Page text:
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Italian Capezzoli di Venere (Chocolate Truffles of Venus)

Italian Capezzoli di Venere (Chocolate Truffles of Venus)

  • Prep

    1 h 30 m
  • Ready In

    2 h
LaLeeRu

LaLeeRu

For years I have been making this sublime chocolate treat, which I believe to be perfect for Valentine's Day. Created by combining a dark chocolate ganache with chestnuts, coating it with a creamy white chocolate coating, and finally topping the truffle with a nipple of pale pink sweet white chocolate. Naughty and delicious!

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Ingredients {{adjustedServings}} servings

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Original recipe yields 60 servings

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Nutrition

Amount per serving ({{servings}} total)

  • Calories:
  • 99 kcal
  • 5%
  • Fat:
  • 5 g
  • 8%
  • Carbs:
  • 12.4g
  • 4%
  • Protein:
  • 0.9 g
  • 2%
  • Cholesterol:
  • 5 mg
  • 2%
  • Sodium:
  • 14 mg
  • < 1%

Based on a 2,000 calorie diet

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Directions

  1. Place the dark chocolate into the top part of a double boiler over simmering water, and let the chocolate melt. Turn off the heat and let the chocolate cool.
  2. Place the chestnuts into the work bowl of a food processor, and process until the chestnuts are smoothly pureed, about 1 minute.
  3. Beat together the butter and sugar with an electric mixer until the mixture is light and fluffy, about 3 minutes. Stir in the chestnuts, brandy, and vanilla extract until the mixture is smooth. Stir in the chocolate, and pinch off about 1 tablespoon of filling per truffle. Roll the mixture into balls about 1 inch in diameter. If the mixture is too soft to hold its shape, chill for several minutes in refrigerator.
  4. Reserve about 1 ounce of white chocolate for tempering, and about 1 ounce for coloring. Melt the remaining 10 ounces of white chocolate over simmering water in a double boiler until the chocolate is melted and warm but not hot (about 105 degrees F (40 degrees C)). Remove the pan containing the melted chocolate from the double boiler, and add about 1 ounce of chopped, unmelted white chocolate. Stir the chocolate until the unmelted pieces of chocolate melt, and the temperature drops to 80 to 82 degrees F (27 to 28 degrees C)).
  5. Carefully dip each center in the melted white chocolate, and gently place the truffle onto a piece of parchment paper or waxed paper to cool and harden, about 15 minutes.
  6. Melt the remaining 1 ounce of chopped white chocolate over simmering water in a double boiler until the chocolate is melted and warm but not hot. Stir in a very small amount of powdered red food coloring until you get a desired shade of pink. Dip a little colored chocolate out with a spoon, dot each truffle with a pink dot, and allow the pink chocolate dots to set, about 15 minutes. Place the truffles into paper candy cups to serve.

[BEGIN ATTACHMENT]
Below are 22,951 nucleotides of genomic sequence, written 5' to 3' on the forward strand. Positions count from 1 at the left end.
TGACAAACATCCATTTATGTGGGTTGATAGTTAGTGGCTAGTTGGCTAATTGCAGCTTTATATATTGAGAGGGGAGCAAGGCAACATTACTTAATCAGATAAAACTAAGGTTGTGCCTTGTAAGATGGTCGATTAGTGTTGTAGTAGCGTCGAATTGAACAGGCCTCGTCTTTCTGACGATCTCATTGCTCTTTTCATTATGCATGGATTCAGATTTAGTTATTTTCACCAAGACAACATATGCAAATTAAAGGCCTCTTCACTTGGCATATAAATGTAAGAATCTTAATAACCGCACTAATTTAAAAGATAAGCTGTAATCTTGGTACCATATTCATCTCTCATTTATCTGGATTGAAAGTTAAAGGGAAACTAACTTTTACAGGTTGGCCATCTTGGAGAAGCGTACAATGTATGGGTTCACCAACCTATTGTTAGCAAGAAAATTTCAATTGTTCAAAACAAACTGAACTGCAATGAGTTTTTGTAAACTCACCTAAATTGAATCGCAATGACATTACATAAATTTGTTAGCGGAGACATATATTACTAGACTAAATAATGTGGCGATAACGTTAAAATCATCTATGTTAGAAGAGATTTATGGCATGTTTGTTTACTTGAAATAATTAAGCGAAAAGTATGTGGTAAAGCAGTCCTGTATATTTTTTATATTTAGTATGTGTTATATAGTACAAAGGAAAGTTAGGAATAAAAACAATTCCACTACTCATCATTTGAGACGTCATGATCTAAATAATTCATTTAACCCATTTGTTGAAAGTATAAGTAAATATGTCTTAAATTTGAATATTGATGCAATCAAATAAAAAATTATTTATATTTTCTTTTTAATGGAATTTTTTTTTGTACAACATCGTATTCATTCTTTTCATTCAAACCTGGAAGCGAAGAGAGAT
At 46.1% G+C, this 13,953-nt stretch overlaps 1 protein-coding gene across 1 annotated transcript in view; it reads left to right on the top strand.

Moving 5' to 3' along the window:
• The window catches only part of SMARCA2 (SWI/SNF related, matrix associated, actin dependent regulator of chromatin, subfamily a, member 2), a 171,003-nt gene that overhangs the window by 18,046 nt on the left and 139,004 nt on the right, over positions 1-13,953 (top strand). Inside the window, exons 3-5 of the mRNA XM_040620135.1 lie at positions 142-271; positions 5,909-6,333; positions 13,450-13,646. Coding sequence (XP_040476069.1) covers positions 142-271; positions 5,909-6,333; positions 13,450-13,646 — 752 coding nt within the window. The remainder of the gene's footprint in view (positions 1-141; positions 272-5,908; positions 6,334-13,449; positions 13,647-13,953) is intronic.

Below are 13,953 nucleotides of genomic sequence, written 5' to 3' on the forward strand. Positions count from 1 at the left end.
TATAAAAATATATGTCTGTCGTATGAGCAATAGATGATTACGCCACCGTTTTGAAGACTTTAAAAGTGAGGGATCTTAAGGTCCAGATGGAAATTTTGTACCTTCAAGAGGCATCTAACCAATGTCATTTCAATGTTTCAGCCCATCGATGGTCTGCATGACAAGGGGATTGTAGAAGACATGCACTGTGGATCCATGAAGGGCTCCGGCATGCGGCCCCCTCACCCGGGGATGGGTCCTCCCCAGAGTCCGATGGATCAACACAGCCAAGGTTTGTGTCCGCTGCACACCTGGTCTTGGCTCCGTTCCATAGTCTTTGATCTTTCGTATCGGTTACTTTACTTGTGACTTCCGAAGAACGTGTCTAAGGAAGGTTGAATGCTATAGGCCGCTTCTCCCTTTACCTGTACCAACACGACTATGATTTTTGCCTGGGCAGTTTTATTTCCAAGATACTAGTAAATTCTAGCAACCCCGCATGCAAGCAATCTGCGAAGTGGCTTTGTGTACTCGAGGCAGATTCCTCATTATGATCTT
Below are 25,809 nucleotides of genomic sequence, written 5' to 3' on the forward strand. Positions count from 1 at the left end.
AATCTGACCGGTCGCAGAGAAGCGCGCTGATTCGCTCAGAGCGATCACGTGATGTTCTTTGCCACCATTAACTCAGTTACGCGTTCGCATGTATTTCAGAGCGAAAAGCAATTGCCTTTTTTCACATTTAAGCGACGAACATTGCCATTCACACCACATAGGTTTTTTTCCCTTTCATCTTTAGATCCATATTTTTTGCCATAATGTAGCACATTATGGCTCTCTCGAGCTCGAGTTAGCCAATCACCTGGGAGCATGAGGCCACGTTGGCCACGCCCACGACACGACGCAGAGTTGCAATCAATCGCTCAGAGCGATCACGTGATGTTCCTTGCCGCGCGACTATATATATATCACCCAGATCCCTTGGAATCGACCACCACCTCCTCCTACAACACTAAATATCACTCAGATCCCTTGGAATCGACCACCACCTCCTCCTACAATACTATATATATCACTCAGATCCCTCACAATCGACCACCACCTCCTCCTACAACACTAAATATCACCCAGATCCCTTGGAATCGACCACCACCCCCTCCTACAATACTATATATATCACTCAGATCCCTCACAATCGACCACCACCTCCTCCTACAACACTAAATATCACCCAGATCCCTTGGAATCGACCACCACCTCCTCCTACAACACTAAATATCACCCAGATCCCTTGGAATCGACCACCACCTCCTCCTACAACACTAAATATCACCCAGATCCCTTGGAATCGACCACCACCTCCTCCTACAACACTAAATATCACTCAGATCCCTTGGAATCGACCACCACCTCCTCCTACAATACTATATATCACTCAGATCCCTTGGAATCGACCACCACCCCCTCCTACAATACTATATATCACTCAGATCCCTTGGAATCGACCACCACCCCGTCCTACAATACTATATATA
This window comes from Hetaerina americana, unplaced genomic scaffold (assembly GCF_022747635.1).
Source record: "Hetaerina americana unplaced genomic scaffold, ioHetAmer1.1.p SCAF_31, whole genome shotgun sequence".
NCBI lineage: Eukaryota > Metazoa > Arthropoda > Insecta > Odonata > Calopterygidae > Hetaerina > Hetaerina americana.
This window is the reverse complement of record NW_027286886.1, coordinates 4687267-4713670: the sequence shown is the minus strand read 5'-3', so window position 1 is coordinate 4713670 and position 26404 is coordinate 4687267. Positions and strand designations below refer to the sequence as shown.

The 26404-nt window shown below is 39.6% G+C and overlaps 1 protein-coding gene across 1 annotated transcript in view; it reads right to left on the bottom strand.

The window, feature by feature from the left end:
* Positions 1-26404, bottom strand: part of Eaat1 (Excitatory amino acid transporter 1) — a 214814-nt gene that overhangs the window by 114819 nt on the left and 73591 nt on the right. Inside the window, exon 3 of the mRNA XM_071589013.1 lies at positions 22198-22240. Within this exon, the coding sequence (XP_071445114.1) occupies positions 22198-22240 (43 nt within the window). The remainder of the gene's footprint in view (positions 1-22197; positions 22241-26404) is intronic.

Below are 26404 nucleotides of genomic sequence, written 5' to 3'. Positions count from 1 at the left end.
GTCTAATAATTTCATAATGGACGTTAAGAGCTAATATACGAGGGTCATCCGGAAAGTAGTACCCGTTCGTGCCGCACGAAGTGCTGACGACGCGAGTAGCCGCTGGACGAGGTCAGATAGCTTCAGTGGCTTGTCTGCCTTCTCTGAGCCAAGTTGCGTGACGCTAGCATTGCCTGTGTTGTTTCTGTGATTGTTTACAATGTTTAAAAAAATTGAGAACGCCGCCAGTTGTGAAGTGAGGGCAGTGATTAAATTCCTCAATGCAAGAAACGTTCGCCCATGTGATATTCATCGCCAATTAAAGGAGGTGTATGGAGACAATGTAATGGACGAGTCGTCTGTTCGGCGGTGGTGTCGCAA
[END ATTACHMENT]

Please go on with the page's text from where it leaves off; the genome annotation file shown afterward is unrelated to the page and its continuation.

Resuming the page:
7. All done! Now take a photo, rate it, and share your accomplishments!
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Reviews

Baricat
39

Baricat

9/17/2010

Wow, wow, and WOW!! The translation from Italian is actually "Venus' Nipples." If you've ever seen the movie "Amadeus," Salieri offers them to Mozart's wife and she giggles because the name is so naughty - but I digress. These are the real deal, authentic taste. The puree of chestnut adds a unique depth, characteristic of these gems. It's true that they're time consuming, but incredibly worth it. I have to point out that the recipe submitter said "high quality" chocolate, and that cannot be stressed enough. Your product will only taste as good as the chocolate you use. I used Lindt, which made for an incredibly delicious treat. Take the time to temper the white chocolate as described - it's spot on. If you melt it slowly, it will retain its lovely sheen, which gives your product high appeal. Kudos for this one!!

salyru
12

salyru

9/16/2010

These truffles are heavenly!!! Preparing them is a little time-consuming but your efforts will be repaid. The recipe here is very detailed and easy to follow. Try to use fresh chestnuts if they are available. It gives the truffles a richer taste. For variety, add finely chopped toasted almonds or freshly grated nutmeg to the truffle mixture. Thank you, Ms. LaLeeRu!

Keesha
6

Keesha

2/28/2011

TY for sharing this! I have been wanting to try this for more than 15 years, ever since I first saw them in the movie, Amadeus, haha! I appreciate the detailed directions. This is definitely a time-intensive recipe and not one for a beginner or those who are impatient. But I love it!

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